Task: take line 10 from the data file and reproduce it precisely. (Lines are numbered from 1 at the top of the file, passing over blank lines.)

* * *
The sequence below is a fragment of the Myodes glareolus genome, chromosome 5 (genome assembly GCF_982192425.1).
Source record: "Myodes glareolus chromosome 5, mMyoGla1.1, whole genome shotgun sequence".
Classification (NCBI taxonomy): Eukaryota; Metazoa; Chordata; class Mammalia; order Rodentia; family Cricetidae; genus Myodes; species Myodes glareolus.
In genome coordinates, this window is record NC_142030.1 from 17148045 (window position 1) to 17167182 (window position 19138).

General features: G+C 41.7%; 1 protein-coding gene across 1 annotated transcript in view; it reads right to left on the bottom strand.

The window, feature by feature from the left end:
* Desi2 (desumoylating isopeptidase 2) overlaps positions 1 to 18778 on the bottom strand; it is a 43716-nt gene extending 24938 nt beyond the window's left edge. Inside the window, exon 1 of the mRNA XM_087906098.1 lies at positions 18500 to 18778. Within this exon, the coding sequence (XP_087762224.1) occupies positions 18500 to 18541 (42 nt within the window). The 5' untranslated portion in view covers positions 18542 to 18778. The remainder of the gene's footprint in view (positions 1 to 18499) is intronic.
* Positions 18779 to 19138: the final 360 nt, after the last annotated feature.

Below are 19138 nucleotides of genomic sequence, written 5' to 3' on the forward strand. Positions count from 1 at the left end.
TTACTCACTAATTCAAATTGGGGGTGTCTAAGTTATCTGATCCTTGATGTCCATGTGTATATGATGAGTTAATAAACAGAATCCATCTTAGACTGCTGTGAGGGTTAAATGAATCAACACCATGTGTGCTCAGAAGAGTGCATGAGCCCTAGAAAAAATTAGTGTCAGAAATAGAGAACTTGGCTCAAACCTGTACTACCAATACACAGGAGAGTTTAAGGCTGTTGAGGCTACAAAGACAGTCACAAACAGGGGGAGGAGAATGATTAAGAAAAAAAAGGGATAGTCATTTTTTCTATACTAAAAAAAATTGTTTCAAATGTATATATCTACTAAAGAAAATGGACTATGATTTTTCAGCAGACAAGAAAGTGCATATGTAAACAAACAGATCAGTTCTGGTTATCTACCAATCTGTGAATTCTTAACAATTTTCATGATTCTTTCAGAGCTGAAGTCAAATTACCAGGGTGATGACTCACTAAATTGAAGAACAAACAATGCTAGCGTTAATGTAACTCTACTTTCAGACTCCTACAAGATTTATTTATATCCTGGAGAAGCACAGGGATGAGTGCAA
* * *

TTACTCACTAATTCAAATTGGGGGTGTCTAAGTTATCTGATCCTTGATGTCCATGTGTATATGATGAGTTAATAAACAGAATCCATCTTAGACTGCTGTGAGGGTTAAATGAATCAACACCATGTGTGCTCAGAAGAGTGCATGAGCCCTAGAAAAAATTAGTGTCAGAAATAGAGAACTTGGCTCAAACCTGTACTACCAATACACAGGAGAGTTTAAGGCTGTTGAGGCTACAAAGACAGTCACAAACAGGGGGAGGAGAATGATTAAGAAAAAAAAGGGATAGTCATTTTTTCTATACTAAAAAAAATTGTTTCAAATGTATATATCTACTAAAGAAAATGGACTATGATTTTTCAGCAGACAAGAAAGTGCATATGTAAACAAACAGATCAGTTCTGGTTATCTACCAATCTGTGAATTCTTAACAATTTTCATGATTCTTTCAGAGCTGAAGTCAAATTACCAGGGTGATGACTCACTAAATTGAAGAACAAACAATGCTAGCGTTAATGTAACTCTACTTTCAGACTCCTACAAGATTTATTTATATCCTGGAGAAGCACAGGGATGAGTGCAA